The Federal Reserve’s Federal Open Market Committee meets next week to consider monetary policy in light of economic developments since its previous meeting in June.
Given the steady stream of weak economic data, it can be expected that the FOMC will at least discuss a further round of quantitative easing – potentially a “QE3” to follow up last fall’s move to QE2.
Anemic GDP growth of below 1% during the first half of 2011 should be sufficient to consider further Fed action, but it’s probably worthwhile to look at the data points that persuaded FOMC members last year.
Here’s the key language from the November 2010 FOMC statement:
Information received since the Federal Open Market Committee met in September confirms that the pace of recovery in output and employment continues to be slow. Household spending is increasing gradually, but remains constrained by high unemployment, modest income growth, lower housing wealth, and tight credit. Business spending on equipment and software is rising, though less rapidly than earlier in the year, while investment in nonresidential structures continues to be weak. Employers remain reluctant to add to payrolls.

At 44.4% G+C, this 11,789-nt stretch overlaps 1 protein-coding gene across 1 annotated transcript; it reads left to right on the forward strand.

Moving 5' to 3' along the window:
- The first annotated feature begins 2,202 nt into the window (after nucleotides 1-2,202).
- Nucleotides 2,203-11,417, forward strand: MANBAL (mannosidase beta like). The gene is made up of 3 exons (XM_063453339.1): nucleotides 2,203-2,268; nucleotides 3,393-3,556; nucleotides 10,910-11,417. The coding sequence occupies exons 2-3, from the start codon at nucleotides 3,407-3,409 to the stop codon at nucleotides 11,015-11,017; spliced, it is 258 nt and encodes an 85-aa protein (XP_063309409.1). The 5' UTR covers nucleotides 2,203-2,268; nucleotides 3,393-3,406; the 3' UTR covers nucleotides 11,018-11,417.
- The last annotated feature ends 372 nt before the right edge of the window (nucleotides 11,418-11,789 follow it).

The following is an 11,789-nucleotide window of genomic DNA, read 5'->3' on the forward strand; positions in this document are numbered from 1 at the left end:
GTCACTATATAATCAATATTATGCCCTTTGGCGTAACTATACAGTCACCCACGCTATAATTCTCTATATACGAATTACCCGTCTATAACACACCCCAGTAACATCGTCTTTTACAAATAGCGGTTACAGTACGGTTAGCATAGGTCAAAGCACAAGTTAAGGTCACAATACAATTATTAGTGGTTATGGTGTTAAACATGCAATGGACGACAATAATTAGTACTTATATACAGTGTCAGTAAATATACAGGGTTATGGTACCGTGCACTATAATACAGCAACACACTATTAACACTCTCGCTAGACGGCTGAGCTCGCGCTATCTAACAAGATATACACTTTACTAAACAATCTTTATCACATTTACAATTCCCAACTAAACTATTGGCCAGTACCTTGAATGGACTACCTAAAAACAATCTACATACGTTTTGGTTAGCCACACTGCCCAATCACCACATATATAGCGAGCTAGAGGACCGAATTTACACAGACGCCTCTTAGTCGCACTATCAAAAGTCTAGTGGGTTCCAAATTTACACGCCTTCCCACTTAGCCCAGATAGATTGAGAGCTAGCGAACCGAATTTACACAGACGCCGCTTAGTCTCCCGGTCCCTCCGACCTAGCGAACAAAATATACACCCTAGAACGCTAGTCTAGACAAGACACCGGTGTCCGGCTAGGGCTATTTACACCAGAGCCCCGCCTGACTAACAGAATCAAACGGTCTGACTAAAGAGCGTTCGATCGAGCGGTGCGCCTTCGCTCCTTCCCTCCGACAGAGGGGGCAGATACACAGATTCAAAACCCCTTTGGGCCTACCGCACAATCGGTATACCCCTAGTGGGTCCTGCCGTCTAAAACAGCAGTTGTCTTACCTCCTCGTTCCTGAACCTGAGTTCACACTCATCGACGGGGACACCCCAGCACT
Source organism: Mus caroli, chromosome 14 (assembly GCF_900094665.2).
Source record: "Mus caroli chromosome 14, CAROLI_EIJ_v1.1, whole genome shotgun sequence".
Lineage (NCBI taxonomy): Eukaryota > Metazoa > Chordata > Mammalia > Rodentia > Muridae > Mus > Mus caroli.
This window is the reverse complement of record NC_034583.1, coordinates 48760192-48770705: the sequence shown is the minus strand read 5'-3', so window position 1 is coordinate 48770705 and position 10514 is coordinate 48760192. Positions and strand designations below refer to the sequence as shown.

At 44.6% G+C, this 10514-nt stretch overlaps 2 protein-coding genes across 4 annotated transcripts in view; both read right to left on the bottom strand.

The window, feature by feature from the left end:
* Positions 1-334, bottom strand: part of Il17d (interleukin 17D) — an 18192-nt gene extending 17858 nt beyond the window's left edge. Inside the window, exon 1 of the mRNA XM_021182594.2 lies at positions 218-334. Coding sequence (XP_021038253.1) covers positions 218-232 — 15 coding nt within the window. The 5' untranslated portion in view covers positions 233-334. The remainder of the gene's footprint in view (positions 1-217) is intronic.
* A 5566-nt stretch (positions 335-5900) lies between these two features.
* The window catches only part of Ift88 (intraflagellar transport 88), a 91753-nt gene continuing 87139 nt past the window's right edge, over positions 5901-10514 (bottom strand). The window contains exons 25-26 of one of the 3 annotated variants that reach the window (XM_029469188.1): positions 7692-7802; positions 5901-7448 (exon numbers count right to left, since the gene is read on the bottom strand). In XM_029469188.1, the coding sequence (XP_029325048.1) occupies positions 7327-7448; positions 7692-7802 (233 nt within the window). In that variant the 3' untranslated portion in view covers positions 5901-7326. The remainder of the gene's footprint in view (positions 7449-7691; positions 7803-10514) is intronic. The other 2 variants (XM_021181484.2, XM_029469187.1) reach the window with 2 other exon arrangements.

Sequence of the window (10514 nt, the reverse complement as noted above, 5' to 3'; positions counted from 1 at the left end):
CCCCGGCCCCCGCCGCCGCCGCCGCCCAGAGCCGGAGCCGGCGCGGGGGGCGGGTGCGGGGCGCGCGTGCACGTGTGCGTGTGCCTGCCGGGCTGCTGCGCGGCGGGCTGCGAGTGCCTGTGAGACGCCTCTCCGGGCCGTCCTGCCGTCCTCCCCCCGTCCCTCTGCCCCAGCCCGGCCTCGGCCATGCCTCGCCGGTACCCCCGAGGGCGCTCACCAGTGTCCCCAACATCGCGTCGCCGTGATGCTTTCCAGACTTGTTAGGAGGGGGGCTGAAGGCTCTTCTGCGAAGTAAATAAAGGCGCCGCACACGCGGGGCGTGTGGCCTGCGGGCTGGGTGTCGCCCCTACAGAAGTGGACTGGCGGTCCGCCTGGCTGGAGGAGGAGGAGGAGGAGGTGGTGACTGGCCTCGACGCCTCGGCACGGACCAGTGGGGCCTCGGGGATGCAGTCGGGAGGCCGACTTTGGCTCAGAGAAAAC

On almost every measure of weakness cited by the Fed, conditions today are at least as bad – and some worse – than in the late-summer and fall of 2010.
Consumer spending actually fell in June for the first time since September 2009, and has been essentially flat since May. The unemployment rate is lower than the 9.6% of August 2010, but not substantially – and with a significant drop-off in workforce participation. Income growth and consumer spending remain modest if not stalled. Business spending on equipment and systems is decelerating, and remains well below 2010 rates. Housing starts remain depressed. And investment in non-residential structures has flatlinedafter bouncing back strongly last year.
Perhaps the only improvement has been in the availability of credit, although credit growth is suffering from weak demand.
If FOMC members use the same gauges they used in 2010 to assess the need for additional quantitative easing, we should be expecting a QE3-peat.
Tony Fratto, is a Managing Partner at Hamilton Place Strategies, former Assistant Secretary at the U.S. Treasury Department, and a former White House official. He is also an on-air contributor for CNBC and founder of the policy discussion website rooseveltroom.net You can follow him on Twitter at http://twitter.com/TonyFratto.